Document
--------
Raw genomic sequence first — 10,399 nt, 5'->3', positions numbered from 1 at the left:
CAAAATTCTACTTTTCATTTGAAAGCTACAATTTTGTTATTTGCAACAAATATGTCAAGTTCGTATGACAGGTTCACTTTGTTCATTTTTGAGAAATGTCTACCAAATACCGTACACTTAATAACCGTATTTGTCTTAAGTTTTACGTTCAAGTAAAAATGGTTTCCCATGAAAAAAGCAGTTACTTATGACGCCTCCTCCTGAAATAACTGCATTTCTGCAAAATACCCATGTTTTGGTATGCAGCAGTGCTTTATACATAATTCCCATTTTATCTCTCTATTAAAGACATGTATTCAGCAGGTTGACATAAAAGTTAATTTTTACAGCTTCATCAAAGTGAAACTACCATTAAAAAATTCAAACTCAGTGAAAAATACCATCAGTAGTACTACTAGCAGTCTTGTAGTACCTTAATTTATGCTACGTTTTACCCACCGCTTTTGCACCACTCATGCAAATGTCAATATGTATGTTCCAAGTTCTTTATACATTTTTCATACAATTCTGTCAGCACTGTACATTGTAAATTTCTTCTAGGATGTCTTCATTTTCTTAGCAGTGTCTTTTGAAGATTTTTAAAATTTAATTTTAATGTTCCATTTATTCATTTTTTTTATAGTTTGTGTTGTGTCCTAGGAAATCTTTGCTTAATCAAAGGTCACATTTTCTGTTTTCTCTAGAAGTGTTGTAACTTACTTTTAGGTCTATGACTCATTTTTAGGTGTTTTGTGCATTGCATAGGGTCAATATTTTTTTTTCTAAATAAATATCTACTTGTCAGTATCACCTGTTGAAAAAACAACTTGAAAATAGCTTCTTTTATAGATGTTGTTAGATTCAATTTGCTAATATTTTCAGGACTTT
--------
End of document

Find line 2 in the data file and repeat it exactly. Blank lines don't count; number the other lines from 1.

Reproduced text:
CAAAATTCTACTTTTCATTTGAAAGCTACAATTTTGTTATTTGCAACAAATATGTCAAGTTCGTATGACAGGTTCACTTTGTTCATTTTTGAGAAATGTCTACCAAATACCGTACACTTAATAACCGTATTTGTCTTAAGTTTTACGTTCAAGTAAAAATGGTTTCCCATGAAAAAAGCAGTTACTTATGACGCCTCCTCCTGAAATAACTGCATTTCTGCAAAATACCCATGTTTTGGTATGCAGCAGTGCTTTATACATAATTCCCATTTTATCTCTCTATTAAAGACATGTATTCAGCAGGTTGACATAAAAGTTAATTTTTACAGCTTCATCAAAGTGAAACTACCATTAAAAAATTCAAACTCAGTGAAAAATACCATCAGTAGTACTACTAGCAGTCTTGTAGTACCTTAATTTATGCTACGTTTTACCCACCGCTTTTGCACCACTCATGCAAATGTCAATATGTATGTTCCAAGTTCTTTATACATTTTTCATACAATTCTGTCAGCACTGTACATTGTAAATTTCTTCTAGGATGTCTTCATTTTCTTAGCAGTGTCTTTTGAAGATTTTTAAAATTTAATTTTAATGTTCCATTTATTCATTTTTTTTATAGTTTGTGTTGTGTCCTAGGAAATCTTTGCTTAATCAAAGGTCACATTTTCTGTTTTCTCTAGAAGTGTTGTAACTTACTTTTAGGTCTATGACTCATTTTTAGGTGTTTTGTGCATTGCATAGGGTCAATATTTTTTTTTCTAAATAAATATCTACTTGTCAGTATCACCTGTTGAAAAAACAACTTGAAAATAGCTTCTTTTATAGATGTTGTTAGATTCAATTTGCTAATATTTTCAGGACTTT